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reply to post by SayonaraJupiter
 



I get it now. You want me to believe that the GPO created Magic Mountain. According to you the US Government Printing Office doctored a NASA Apollo photo to include an extra mountain, a MAGIC MOUNTAIN, a mountain that doesn't exist in any original NASA photograph.


They had no choice. Look what I found:




posted on Dec, 18 2011 @ 11:33 AM
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reply to post by jazzguy
 


there is lots of great information at this site thanks...



posted on Dec, 18 2011 @ 11:35 AM
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reply to post by patmac573
 



there is lots of great information at this site thanks...


There's even better information here:

www.badastronomy.com...



posted on Dec, 18 2011 @ 04:24 PM
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reply to post by DJW001
 


I love Phil Plait. In fact Amazon.com as far as I know never charged me for one of his book purchases. He can put things into layman terms, I'm not impressed, however, with his new TV show, the media demands too much flash and blast for a new program and I'm sure Phil himself is disappointed in the direction his new show is heading. He's better than splash and blast.



posted on Dec, 18 2011 @ 04:27 PM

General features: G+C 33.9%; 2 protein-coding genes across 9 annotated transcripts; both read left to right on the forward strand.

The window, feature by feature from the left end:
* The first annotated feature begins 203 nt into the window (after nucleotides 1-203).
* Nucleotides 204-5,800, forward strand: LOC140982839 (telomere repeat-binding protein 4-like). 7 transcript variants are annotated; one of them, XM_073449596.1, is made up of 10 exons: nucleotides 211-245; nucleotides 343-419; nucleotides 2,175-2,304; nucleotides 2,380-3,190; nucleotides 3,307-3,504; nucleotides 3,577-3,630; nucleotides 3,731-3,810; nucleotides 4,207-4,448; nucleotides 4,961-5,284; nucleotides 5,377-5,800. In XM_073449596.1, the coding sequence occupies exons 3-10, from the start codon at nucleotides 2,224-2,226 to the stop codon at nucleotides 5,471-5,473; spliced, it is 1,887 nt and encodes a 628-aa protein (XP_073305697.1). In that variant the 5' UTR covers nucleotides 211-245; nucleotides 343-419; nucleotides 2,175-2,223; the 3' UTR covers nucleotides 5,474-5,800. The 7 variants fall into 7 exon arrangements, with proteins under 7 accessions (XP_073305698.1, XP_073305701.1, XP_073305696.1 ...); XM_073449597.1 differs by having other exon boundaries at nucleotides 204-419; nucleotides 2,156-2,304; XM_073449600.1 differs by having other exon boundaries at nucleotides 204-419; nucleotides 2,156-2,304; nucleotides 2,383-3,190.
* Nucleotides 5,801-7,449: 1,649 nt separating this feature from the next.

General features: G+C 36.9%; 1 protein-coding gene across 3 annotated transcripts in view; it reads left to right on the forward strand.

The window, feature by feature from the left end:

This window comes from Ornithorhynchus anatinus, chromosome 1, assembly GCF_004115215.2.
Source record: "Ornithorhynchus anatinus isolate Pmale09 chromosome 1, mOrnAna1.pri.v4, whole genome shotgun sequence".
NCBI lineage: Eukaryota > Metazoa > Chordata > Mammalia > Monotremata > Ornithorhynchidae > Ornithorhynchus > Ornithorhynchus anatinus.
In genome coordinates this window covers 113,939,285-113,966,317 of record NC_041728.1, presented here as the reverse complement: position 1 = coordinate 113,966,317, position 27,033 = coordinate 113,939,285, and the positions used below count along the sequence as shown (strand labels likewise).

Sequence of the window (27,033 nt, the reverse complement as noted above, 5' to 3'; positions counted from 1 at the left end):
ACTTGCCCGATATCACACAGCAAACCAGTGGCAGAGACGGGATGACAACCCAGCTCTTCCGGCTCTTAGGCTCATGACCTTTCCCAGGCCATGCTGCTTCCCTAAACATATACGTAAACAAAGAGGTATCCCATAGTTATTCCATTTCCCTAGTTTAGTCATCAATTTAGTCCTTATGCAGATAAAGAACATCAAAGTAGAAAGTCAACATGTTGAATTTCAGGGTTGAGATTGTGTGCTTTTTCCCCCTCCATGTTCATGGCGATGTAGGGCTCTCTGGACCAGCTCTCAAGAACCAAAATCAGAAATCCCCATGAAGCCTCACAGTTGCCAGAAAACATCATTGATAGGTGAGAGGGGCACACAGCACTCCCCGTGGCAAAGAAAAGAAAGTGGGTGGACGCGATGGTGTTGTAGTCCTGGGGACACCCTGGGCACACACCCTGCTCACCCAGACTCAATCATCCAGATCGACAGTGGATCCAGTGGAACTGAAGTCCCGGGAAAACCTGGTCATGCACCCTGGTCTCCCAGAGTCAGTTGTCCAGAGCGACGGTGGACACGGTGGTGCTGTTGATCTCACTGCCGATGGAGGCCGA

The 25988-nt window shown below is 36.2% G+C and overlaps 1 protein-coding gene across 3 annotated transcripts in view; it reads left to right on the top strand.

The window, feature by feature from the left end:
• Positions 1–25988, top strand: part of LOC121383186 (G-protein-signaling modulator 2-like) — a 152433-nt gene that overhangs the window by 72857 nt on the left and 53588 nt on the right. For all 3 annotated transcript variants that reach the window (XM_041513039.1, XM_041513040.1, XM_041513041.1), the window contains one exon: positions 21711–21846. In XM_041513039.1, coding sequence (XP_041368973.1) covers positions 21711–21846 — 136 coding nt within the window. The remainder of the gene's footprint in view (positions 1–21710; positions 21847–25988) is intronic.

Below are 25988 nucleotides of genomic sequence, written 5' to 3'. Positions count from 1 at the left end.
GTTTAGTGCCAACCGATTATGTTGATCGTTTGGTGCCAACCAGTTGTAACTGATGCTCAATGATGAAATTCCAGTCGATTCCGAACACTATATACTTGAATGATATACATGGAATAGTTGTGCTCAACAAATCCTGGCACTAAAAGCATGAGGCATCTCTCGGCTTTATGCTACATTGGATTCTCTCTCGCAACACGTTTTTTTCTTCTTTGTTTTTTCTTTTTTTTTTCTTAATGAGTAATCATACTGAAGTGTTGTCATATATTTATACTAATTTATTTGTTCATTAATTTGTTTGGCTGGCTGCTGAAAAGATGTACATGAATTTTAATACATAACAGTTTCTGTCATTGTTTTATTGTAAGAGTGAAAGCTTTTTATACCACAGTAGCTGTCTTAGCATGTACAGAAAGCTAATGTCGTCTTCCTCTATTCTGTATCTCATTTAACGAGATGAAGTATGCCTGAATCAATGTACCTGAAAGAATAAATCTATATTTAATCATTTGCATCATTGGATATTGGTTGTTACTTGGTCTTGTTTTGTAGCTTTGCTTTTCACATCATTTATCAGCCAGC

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Originally posted by Illustronic
reply to post by SayonaraJupiter
 


I design cover graphics also.



That girl student is obviously NOT on board the ISS. Conclusion, I'm a liar.

It's worse than that; ISS does not have blue solar panels (or radiators, and the lighting angle is impossible given the glare from the sun at the top left corner). ISS must be a hoax!
edit on 18-12-2011 by ngchunter because: (no reason given)



posted on Dec, 18 2011 @ 04:56 PM
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reply to post by DJW001
 


Your parody letter from Richard Nixon may be closer to the truth than you ever expected DJW...


Frank Gannon, the former Nixon aide who assisted the president on his memoirs (and thus probably knew Nixon better than almost any still living person) reviews Conrad Black's Nixon in Friday's Opinion Journal:

On Aug. 8, 1974, the night Richard Nixon resigned the presidency, Henry Kissinger assured him that history would judge him to be one of America's great presidents. "That depends, Henry," Nixon replied, "on who writes the history." ... Source frum.nationalreview.com...